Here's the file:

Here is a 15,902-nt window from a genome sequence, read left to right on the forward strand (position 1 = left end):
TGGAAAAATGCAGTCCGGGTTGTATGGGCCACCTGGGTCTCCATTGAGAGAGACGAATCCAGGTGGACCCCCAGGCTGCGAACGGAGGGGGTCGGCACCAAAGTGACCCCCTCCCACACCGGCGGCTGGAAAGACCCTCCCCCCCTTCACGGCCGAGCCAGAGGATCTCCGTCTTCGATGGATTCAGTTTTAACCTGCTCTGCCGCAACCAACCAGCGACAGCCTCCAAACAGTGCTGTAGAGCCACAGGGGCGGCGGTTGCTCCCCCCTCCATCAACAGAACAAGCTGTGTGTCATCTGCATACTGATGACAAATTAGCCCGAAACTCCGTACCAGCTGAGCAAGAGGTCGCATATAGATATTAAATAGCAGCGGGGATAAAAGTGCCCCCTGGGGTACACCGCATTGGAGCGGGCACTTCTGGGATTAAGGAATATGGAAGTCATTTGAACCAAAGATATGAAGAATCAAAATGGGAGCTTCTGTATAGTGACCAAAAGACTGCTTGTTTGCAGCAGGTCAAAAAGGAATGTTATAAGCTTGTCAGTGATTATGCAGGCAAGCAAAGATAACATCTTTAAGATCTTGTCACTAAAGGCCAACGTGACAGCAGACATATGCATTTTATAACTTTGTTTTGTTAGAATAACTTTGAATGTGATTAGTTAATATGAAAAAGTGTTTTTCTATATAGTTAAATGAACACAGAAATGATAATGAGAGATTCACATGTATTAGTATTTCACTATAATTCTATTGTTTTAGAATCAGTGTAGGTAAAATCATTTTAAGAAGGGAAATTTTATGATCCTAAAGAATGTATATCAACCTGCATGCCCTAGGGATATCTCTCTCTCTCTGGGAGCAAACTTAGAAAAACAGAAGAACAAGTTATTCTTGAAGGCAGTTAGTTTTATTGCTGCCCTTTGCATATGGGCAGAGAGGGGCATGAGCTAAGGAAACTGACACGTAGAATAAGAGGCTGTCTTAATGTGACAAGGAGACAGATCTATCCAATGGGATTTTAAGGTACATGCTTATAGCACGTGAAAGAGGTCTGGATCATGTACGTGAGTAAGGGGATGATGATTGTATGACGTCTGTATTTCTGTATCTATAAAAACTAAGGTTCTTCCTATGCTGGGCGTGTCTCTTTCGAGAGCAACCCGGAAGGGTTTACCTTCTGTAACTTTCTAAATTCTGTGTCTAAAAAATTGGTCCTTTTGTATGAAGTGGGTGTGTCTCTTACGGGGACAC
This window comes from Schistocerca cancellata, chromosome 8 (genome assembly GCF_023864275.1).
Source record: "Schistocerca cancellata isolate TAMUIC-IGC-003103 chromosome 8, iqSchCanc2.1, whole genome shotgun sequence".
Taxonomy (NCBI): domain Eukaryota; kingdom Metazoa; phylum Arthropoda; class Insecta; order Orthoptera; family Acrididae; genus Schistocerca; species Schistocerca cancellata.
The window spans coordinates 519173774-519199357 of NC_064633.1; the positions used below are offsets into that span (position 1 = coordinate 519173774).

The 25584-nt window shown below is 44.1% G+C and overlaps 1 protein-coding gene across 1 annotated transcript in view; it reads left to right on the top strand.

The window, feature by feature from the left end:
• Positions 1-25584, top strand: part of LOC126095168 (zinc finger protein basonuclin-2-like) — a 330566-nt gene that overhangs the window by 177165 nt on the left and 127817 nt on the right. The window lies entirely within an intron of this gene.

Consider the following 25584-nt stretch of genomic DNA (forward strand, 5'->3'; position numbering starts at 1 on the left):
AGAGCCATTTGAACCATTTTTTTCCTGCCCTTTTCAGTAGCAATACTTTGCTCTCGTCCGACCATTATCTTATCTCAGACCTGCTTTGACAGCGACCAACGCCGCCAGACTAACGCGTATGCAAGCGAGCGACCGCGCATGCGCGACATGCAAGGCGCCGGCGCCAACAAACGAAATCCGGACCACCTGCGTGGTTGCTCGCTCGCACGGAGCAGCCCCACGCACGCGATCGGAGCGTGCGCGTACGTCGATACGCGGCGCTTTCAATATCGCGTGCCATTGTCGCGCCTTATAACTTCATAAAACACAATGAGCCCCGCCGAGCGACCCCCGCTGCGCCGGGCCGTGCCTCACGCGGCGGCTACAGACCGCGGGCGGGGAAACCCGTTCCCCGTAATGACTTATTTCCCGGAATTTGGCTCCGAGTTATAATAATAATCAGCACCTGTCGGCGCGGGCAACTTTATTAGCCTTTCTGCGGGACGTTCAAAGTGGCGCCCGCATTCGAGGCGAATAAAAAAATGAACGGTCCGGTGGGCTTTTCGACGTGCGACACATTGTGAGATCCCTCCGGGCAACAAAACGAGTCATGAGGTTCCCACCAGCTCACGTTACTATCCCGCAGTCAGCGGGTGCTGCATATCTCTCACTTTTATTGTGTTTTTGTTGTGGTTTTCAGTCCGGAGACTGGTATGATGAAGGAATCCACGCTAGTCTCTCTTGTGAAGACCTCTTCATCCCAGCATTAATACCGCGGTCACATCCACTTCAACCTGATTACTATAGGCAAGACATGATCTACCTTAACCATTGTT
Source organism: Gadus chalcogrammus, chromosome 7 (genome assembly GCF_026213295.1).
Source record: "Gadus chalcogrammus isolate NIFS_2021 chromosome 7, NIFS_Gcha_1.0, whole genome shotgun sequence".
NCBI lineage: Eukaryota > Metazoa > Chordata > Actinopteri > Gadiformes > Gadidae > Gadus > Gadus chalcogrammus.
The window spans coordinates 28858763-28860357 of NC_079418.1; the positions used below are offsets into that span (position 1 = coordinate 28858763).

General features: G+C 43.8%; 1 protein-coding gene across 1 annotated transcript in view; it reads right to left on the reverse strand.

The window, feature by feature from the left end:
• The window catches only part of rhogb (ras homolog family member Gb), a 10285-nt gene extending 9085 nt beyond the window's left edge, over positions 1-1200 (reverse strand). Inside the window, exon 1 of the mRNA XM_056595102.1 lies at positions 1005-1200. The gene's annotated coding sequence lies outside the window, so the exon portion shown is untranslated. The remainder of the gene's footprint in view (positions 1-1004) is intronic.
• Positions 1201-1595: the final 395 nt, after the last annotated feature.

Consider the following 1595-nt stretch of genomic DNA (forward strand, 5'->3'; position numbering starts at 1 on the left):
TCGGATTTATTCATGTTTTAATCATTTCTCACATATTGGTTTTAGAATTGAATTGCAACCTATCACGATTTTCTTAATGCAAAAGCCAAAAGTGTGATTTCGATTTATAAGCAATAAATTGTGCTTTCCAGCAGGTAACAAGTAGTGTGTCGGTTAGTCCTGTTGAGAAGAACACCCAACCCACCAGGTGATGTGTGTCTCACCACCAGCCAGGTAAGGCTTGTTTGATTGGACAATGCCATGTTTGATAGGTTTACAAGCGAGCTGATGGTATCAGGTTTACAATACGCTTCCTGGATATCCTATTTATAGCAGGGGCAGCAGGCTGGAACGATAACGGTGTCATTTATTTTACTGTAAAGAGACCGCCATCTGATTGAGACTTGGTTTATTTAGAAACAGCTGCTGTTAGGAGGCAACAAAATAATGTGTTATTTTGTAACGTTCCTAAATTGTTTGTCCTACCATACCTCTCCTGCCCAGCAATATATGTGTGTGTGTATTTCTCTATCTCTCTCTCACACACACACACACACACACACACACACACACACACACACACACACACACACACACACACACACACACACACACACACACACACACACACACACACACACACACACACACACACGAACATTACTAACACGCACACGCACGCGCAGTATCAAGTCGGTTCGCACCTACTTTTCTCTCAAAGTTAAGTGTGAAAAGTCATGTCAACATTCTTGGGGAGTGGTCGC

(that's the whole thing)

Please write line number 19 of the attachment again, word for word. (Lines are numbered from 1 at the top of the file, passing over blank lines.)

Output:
• Positions 1201-1595: the final 395 nt, after the last annotated feature.